Getting the Gigs
I am a musician. First and foremost, its what I am. I didn't go the traditional route of finishing high school, leaving for four or more years of college, and looking at music as a hobby until I got a career. Music was my career. I left high school early with a GED so I could join up with a traveling top 40 band in a very short-lived tour. I've played in bars since I was 15 or 16 years old, sneaking in the back door carrying guitar cases so nobody would card me. In fact, when I finally turned 21, that milestone age most people would celebrate going out to a pub with a big blowout, I had to celebrate in secret as the club owners thought it to be my 25th birthday. Had they known then I was underage working in their clubs for so long they'd have put a contract out on me, or at least had me taken in an alley for a good high education session. For me it was the day that seemed to never arrive where I would no longer go to work in fear that I was going to be busted for going to work and earning a living. That was a long five years.
I was known in those days for working, a lot, as a musician along the gulf coast of Florida and all throughout the southeast. I played with all kinds of bands, more than one at a time, playing drums (poorly) in one country band while on another night playing guitar for another thrown together band for the gig I happened to have book. I played bass in one band, guitar in another, whatever it took. It was work or go hungry. Music was all I knew how to do.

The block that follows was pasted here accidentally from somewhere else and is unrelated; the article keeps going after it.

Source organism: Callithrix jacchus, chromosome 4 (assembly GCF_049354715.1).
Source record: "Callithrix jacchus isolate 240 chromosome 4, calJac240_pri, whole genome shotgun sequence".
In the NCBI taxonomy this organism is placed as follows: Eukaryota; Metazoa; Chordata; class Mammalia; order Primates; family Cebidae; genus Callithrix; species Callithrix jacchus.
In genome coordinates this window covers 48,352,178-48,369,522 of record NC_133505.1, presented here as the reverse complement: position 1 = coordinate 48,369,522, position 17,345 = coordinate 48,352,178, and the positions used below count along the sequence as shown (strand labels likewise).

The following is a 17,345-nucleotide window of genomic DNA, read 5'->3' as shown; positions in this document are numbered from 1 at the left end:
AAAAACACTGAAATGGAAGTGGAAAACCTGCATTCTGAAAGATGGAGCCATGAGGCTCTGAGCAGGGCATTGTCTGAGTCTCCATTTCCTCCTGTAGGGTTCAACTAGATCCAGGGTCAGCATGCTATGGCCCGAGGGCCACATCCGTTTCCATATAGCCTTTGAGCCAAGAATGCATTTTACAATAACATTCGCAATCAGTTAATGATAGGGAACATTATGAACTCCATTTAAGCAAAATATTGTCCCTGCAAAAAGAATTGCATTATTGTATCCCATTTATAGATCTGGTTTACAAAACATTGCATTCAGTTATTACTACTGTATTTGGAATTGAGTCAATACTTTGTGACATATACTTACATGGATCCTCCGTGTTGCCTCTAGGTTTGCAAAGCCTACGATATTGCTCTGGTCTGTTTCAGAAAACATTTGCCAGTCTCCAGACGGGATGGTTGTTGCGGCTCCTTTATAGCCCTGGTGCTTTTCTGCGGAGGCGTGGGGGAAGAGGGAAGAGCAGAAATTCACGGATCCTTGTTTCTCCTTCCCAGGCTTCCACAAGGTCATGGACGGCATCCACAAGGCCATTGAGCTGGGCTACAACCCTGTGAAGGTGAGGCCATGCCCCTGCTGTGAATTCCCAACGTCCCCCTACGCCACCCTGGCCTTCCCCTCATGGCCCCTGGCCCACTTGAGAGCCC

It was more of a quest to keep eating than some narcissistic drive at fame and fortune. I never had a booking agent for most of my work, only later when I was playing frat house shows did an agent really step up the plate. They were Crescent Moon Talent in Nashville, and they were the most practical agency I ever dealt with. "You book the bars and stuff yourself, Mike. We'll send the frat house social chairmen to the shows. If they like you, we'll book your band at their house for their party season." And that's exactly how it worked.
For some reason what came as natural as could be to me remained mostly a black art, a mystical magical ability to the other band members. I kept myself booked as a solo performer, booking band shows where I'd not seen the other band members for weeks, telling them "show up in Auburn, AL on this night and we'll play and each make $250.00." And show up they would. Years after I had played with them, I would get calls or emails asking me for help getting their new band gigs, wanting to know my "secrets" for working so much, figuring it can't be that hard if I did it. It wasn't. It isn't. And tomorrow, I'll tell you how you can do exactly what I used to do to keep yourself gainfully employed full time as a musician if you're willing to do the same things.
Posted: 12/11/2008 10:12:50 AM
| Add Comment
| Email Link